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Thread: Practical Bias T examples for HF usage?

  1. #31
    Join Date
    Jul 2005
    Safford,  AZ


    Quote Originally Posted by 4L4AGU View Post
    Currently I have no other SWR measurement equipment, except SWR meter built in FT450AT. It shows perfect flat SWR up to 50mhz, as it will do when directly hooked to dummy load. Regarding the insertion loss, it was not in measurable range from 1 to 30 mhz, it showed up itself only below 200khz. Below is attached schematics of my bias-t.

    Attachment 91595
    Did you try it with just the single .68uF cap and a single coil? Isolation to the DC port may be a little less, but that is really not that critical. I have never seen these things that had to use two coils.

    Usually, there is one cap in series, or maybe multiple parallel caps working as a single high current series capacitor, then a single non toroidial inductor of about 150uF or so. Then a couple of caps at the DC side of the inductor.

    We cannot tax our way to prosperity.

  2. #32
    Join Date
    Feb 2004
    Bakersfield, CA

    Default used two inductors. With the circuit you have it is possible to control two devices just by using reverse polarity. If you're looking to have voltage applied to a pre-amp mounted on the tower then you would use a bridge rectifier and it will always have the proper voltage regardless of polarity.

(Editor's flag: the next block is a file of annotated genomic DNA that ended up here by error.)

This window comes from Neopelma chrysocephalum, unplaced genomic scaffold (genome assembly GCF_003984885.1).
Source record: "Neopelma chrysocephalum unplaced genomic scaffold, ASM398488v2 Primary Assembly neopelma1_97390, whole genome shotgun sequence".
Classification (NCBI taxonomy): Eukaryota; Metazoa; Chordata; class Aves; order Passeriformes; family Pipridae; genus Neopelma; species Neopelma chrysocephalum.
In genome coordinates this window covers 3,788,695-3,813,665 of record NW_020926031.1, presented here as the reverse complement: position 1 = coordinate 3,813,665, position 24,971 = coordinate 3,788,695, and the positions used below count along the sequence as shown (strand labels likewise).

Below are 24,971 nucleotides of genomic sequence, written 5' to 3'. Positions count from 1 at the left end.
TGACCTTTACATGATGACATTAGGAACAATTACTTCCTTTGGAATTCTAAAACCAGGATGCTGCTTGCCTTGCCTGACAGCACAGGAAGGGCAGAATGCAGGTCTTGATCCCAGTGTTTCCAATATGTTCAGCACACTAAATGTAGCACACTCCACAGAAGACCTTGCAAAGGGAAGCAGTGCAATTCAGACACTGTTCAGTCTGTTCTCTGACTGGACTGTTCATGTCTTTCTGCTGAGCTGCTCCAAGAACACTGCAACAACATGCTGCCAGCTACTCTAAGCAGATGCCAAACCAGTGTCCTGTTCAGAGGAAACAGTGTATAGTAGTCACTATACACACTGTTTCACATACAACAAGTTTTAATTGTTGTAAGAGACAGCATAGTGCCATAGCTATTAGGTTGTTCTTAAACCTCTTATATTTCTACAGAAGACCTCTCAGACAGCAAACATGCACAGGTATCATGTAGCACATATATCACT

It would be better to parallel C1 and C2, but if it works for you then don't mess with it.
    Just a thought.

  3. #33
    Join Date
    Feb 2003
    SW Missouri


    Actually, at least four control states are possible: Off, +, -, and AC.
    73, Mike

  4. #34


    LOL all what I need is to deliver 12V, 500mah current to MFJ-925 ATU

    The double stage, 2 capacitor design was choosen because with one inductor, leakage started to increase as frequency goes higher, and was showing -19dB on 24mhz.

    The component values were selected based on what I had on hands, no special calculations, just try & fry

  5. #35


    Quote Originally Posted by 4L4AGU View Post special calculations, just try & fry
    I like it but "empirical research" reads better on a resume.
    In the words of Al Einstein, "If we knew what it was we were doing, it would not be called research, would it?"

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